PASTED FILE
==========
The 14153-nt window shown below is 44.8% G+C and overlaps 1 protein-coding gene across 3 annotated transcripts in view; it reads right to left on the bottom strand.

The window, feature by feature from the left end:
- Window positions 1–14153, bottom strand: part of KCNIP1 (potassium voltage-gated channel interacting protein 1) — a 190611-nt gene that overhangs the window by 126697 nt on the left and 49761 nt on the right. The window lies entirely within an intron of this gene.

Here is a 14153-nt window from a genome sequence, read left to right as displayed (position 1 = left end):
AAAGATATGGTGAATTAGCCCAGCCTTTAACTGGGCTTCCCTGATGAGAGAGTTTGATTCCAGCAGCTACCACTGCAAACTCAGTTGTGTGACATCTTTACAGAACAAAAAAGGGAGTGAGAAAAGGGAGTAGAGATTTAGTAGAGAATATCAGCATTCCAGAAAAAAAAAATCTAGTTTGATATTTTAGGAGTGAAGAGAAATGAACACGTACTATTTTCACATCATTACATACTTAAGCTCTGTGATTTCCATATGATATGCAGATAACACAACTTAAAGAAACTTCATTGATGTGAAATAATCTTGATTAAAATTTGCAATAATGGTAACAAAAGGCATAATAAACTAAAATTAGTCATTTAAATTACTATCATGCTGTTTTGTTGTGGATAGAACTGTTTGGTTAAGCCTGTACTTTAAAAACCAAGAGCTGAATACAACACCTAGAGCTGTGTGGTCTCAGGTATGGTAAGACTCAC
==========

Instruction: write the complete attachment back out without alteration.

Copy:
The 14153-nt window shown below is 44.8% G+C and overlaps 1 protein-coding gene across 3 annotated transcripts in view; it reads right to left on the bottom strand.

The window, feature by feature from the left end:
- Window positions 1–14153, bottom strand: part of KCNIP1 (potassium voltage-gated channel interacting protein 1) — a 190611-nt gene that overhangs the window by 126697 nt on the left and 49761 nt on the right. The window lies entirely within an intron of this gene.

Here is a 14153-nt window from a genome sequence, read left to right as displayed (position 1 = left end):
AAAGATATGGTGAATTAGCCCAGCCTTTAACTGGGCTTCCCTGATGAGAGAGTTTGATTCCAGCAGCTACCACTGCAAACTCAGTTGTGTGACATCTTTACAGAACAAAAAAGGGAGTGAGAAAAGGGAGTAGAGATTTAGTAGAGAATATCAGCATTCCAGAAAAAAAAAATCTAGTTTGATATTTTAGGAGTGAAGAGAAATGAACACGTACTATTTTCACATCATTACATACTTAAGCTCTGTGATTTCCATATGATATGCAGATAACACAACTTAAAGAAACTTCATTGATGTGAAATAATCTTGATTAAAATTTGCAATAATGGTAACAAAAGGCATAATAAACTAAAATTAGTCATTTAAATTACTATCATGCTGTTTTGTTGTGGATAGAACTGTTTGGTTAAGCCTGTACTTTAAAAACCAAGAGCTGAATACAACACCTAGAGCTGTGTGGTCTCAGGTATGGTAAGACTCAC